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The Cinema Sanremese.

Carlo VacchinoPlaybill for a performance of the Compagnia Stabile di SanremoCarlo Vacchino, with his wife Emilia Accatino, began his entrepreneurial activity in the field of entertainment in 1908, taking over the cinema in Via Vittorio Emanuele II, called "The American Cinematograph", renaming it "Cinematografo Sanremese", the first cinematograph in the city which had been inaugurated only two years earlier.

Located on the ground floor, the premises had two hundred seats, a large waiting room, a convenient entrance and a luminous window, where programmes supplied exclusively by the Pathé Consortium were displayed.
For the film business, Carlo collaborated with film distributor Stefano Pittaluga, an enlightened Ligurian film pioneer.


The entrance hall of the CinemaPersonal testimony:
".......Ed here is the wide entrance of the old Cinema Sanremese where Carlo Vacchino, Carla and Walter's grandfather, coming from Genoa, started his activity in Sanremo as manager of theatre and cinema shows.
The emergency exits of the long and narrow projection room overlooked, as it still does today, Via Volturno and, more than once, when we were young, we used to sneak quickly through these exits into the room crammed like an egg, eluding the even careful surveillance of old Liberato, when between one show and another he would open them to air the room, when the air conditioning systems were still to come.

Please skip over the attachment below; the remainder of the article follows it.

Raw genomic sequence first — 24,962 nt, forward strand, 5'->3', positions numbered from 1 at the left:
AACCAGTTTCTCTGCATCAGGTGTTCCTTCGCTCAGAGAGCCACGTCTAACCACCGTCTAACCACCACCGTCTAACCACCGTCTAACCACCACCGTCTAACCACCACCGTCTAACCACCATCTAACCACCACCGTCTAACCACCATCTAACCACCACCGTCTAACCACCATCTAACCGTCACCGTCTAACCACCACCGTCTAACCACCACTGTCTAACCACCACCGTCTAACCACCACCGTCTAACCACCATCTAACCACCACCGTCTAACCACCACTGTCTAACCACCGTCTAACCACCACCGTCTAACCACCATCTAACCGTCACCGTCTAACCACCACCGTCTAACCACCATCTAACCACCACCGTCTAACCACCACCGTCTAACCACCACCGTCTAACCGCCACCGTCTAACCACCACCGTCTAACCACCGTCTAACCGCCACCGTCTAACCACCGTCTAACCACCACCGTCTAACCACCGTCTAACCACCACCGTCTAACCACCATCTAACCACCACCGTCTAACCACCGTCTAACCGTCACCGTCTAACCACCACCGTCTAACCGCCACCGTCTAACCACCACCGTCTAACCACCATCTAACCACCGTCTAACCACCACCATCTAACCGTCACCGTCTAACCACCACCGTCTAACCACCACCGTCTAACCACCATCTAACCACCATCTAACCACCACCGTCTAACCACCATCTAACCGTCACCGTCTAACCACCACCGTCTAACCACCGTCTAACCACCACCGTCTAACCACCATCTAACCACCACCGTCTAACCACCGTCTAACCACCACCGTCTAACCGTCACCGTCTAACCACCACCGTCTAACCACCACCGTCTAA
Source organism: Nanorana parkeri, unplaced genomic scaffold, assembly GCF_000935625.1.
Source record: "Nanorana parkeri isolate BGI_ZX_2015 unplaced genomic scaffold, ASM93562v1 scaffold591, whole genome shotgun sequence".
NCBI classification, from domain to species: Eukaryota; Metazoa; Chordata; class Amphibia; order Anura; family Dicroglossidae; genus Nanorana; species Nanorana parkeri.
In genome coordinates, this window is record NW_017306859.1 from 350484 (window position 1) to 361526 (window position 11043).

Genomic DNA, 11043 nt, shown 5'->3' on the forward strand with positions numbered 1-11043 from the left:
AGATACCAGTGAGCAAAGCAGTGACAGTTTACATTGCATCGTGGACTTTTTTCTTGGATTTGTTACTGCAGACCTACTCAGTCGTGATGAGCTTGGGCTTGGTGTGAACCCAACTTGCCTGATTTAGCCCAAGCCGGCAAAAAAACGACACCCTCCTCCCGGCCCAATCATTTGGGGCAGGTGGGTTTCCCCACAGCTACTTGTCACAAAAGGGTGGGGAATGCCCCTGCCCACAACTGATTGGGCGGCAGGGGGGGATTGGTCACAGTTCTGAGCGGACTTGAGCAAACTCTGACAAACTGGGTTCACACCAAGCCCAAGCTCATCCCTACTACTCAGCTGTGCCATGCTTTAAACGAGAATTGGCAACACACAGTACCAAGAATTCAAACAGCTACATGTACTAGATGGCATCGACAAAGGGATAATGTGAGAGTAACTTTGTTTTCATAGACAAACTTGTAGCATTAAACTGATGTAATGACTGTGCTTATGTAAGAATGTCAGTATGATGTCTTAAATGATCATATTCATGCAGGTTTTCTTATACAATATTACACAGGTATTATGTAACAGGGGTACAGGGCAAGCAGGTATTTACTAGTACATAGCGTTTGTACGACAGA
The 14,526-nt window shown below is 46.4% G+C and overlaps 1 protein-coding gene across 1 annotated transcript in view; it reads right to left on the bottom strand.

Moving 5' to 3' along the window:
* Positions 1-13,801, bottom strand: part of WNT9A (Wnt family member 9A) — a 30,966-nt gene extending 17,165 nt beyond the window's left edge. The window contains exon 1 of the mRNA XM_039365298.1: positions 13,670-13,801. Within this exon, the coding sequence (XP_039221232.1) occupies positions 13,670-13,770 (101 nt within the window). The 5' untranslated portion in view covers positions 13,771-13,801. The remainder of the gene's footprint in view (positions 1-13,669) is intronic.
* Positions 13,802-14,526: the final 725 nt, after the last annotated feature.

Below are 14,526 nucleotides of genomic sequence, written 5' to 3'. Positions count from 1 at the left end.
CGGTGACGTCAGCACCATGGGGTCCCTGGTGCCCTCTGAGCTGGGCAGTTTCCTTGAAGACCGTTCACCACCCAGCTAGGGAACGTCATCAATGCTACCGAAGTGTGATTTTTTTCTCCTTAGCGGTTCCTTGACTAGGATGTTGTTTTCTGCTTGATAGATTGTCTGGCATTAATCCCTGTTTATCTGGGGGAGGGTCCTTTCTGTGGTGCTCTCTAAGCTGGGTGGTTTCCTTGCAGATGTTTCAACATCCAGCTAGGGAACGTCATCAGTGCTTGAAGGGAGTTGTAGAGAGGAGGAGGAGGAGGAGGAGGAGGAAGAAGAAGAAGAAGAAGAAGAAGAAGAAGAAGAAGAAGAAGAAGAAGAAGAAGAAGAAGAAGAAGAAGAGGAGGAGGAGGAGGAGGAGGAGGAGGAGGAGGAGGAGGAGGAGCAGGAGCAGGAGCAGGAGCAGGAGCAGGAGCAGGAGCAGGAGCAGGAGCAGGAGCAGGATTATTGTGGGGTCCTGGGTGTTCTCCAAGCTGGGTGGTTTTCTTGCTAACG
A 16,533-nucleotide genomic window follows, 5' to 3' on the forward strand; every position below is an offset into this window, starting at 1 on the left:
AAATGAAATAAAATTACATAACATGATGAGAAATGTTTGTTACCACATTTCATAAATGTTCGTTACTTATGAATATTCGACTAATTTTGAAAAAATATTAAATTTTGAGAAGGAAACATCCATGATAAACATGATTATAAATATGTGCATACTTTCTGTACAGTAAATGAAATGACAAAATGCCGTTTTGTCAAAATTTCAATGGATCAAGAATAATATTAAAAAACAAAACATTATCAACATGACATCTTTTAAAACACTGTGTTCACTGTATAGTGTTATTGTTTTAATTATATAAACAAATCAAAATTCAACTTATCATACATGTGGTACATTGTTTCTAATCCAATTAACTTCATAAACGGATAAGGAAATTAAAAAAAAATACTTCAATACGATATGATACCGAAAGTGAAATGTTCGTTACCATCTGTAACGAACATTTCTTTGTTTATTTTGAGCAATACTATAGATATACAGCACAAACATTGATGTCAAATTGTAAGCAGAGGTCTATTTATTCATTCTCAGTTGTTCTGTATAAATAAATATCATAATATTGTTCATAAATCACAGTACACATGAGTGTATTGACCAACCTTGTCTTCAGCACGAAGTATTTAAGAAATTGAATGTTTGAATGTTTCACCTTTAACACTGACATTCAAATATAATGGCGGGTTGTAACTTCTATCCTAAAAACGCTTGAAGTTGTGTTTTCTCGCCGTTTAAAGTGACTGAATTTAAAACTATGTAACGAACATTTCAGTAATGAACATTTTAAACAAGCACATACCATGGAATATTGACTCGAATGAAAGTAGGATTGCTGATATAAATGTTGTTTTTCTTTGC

The entrance to the cinema with the window next doorWe were, however, of modest pretensions and went to occupy, when we found them, the first rows of the third seats, right under the screen and we got a stiff neck with our heads turned upwards to follow the sequences of the film, sometimes still silent, accompanied only by the notes of the pianist who, with skill and timing, synchronised them with the images, which to us appeared distorted and stretched out of proportion, from bottom to top, as happens to our figure when it is reflected in deforming mirrors.
Cinema advertising posterWe could also have sneaked into the first seats, characterised by folding armchairs covered in red velvet, but we were content with the "thirds", also because, when the lights came on between one time and another, our group of "Portuguese" (scroungers) would have been immediately identified by the ushers, who were able, with a glance, to assign each spectator in the room the right place.

The entrance, shop window and person in front of the entranceIt was then a heroic era for the cinema, when television was still at the design stage and the noble art of the Lumiére brothers had nothing to fear from it.
Being able to get into one of the few theatres available at that time, especially on holidays, was a rather difficult task and, if this happened, most of the time you had to be content to follow the events of the film for almost the entire time standing up, so crowded was the crowd.
Let's not talk about when dramas such as Ben Hur, the first of the series starring the charming Ramon Navarro, the White Nun, the Sign of the Cross, Les Miserables or, in more recent times, giants such as Gone with the Wind were shown.
The real "fiction", so much vaunted today, was that of that time when, after crying for almost the entire duration of the tear-jerking show, people, especially the fairer sex, would come out pressing a handkerchief over their eyes and, blowing their noses, would exclaim in a voice broken by emotion: "What a beautiful film! How much fun I had!!!"

(sources: elaboration from " C'era una volta la Via Vittorio " by Cesare Gentili and from the book "Sanremo e l'Europa, l'Immagine della Città tra Otto e Novecento" edited by Letizia Lodi; ediz. Scalpendi, 2018; images from Private Archive)

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